1. Take a few deep breaths, and scan your body for any tightness and discomfort and notice where you are holding your stress and anxieties.

2. Ask yourself, what am I feeling right now?, what are my needs at this moment?, what do I want my partner to know and understand about me at this time?.

For instance, your self-reflection might look something like this, I feel anxious right now; I need to receive some reassurance that I matter to you; I want you to understand that in this moment I am struggling with a feeling of incompetence, since I couldn’t remember the errand you had asked me to doThis conscious exercise helps to distill your thoughts, feelings and needs in a clear manner, and arrest it in the present. Thus, the urge to revisit old memories and wounds are thwarted and it aids in significantly reducing aggravation, when partners are able to share and discuss about their internal process after a timeout exercise.

3. Acknowledgement

The next step is for each partner to validate, appreciate and acknowledge the feelings of vulnerability that has been expressed in the re-engagement after the time-out. Acknowledgment helps to calm and soothe each partner’s anxiety, and they can begin to drop their defenses as their brains stop sending the danger signals. This kind of interaction builds respect, trust and confidence in the relationship.

When couples acknowledge each other’s pain and needs in the conflict, they are in essence externalizing the problem, and recognizing that they are both on the same team. They acknowledge that you are not the problem; the problem is the problem. They can then begin the dialogue of moving towards constructive solutions.

When each partner in the relationship is able to moderate their tone of communication, regulate and calm their strong emotional response, and are able to reach out and express to the other what they are experiencing in the moment of their conflict, it brings them closer and makes their relationship more intimate.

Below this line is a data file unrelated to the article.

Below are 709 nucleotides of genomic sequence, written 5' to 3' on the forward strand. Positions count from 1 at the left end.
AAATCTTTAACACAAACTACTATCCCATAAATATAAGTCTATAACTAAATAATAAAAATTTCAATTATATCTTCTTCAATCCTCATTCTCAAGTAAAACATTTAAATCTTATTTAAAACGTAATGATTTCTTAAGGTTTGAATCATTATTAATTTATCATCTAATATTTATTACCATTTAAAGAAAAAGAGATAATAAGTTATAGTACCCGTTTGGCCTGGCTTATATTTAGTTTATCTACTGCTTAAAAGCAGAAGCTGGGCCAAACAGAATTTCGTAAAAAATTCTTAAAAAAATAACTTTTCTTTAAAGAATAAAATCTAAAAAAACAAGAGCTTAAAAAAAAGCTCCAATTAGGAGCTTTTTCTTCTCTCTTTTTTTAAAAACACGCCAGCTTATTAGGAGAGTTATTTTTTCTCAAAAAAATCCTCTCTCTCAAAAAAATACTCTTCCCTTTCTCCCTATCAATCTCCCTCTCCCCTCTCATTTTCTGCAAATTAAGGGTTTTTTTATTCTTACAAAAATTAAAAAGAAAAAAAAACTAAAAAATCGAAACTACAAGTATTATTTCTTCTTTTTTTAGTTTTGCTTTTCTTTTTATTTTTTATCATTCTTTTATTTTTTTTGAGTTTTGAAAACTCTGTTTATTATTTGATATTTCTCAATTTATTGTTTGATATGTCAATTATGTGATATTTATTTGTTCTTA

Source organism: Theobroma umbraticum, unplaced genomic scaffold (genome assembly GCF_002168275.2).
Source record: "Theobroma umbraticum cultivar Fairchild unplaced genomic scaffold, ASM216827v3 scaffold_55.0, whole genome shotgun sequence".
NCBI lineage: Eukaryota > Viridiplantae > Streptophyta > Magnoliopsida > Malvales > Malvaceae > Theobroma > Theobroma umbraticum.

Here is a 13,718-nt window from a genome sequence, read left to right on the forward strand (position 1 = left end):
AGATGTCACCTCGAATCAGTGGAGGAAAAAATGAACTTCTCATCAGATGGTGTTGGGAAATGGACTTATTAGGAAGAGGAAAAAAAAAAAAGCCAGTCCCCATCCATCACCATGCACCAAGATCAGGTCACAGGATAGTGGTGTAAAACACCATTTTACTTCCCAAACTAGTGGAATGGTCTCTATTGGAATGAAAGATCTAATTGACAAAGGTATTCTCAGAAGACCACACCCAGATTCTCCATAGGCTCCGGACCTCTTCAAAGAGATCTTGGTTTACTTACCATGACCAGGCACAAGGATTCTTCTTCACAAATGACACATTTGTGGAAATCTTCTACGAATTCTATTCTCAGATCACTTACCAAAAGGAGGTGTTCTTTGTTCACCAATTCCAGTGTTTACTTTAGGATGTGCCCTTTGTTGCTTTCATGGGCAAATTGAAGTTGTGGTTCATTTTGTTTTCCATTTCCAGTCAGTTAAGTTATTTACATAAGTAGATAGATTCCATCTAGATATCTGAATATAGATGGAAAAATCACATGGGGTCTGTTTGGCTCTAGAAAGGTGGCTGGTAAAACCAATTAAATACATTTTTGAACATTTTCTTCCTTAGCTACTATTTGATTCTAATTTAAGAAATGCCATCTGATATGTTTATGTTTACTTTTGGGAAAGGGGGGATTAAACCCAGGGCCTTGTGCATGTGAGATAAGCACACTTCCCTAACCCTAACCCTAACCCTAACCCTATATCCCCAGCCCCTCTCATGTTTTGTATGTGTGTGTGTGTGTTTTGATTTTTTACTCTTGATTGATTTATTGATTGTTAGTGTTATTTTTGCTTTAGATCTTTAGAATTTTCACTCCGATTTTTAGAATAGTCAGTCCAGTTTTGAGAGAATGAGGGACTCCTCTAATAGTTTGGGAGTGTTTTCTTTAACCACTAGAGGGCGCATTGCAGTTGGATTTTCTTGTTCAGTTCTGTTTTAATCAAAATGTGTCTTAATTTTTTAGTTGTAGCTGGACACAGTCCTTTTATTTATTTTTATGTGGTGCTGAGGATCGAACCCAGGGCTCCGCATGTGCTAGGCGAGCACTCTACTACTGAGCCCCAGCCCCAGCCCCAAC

Kavitha Goldowitz
Psychotherapist, MA, LMFT
Kavitha Goldowitz is a Licensed Marriage and Family Therapist and she offers therapy in two convenient offices in the bay area. She adopts a primarily strength-based approach to psychotherapy and draws from various modalities including, Narrative therapy, CBT, Non Violent Communication, Mindfulness techniques, EMDR, Gottman Method of Couple’s counseling and Family of Origin therapy to help her clients attain their goals. Kavitha’s area of expertise includes working with ethnic and immigrant population and addressing issues related to couples in inter-racial marriages, struggles with cultural assimilation and family relationship dynamics. She speaks 5 languages and has worked with clients from over 35 different countries. She’s keenly aware of the specific issues faced by Indian-Americans in particular and Asian Americans and in general. Kavitha also provides online therapy via Skype /Google Hangout in addition to face-to-face counseling, to enable couples in long distance relationship to benefit from psychotherapy. 220 Montgomery Street, Suite 400, San Francisco, CA 94104
1445 Technology Lane, Suite A3, Petaluma, CA 94954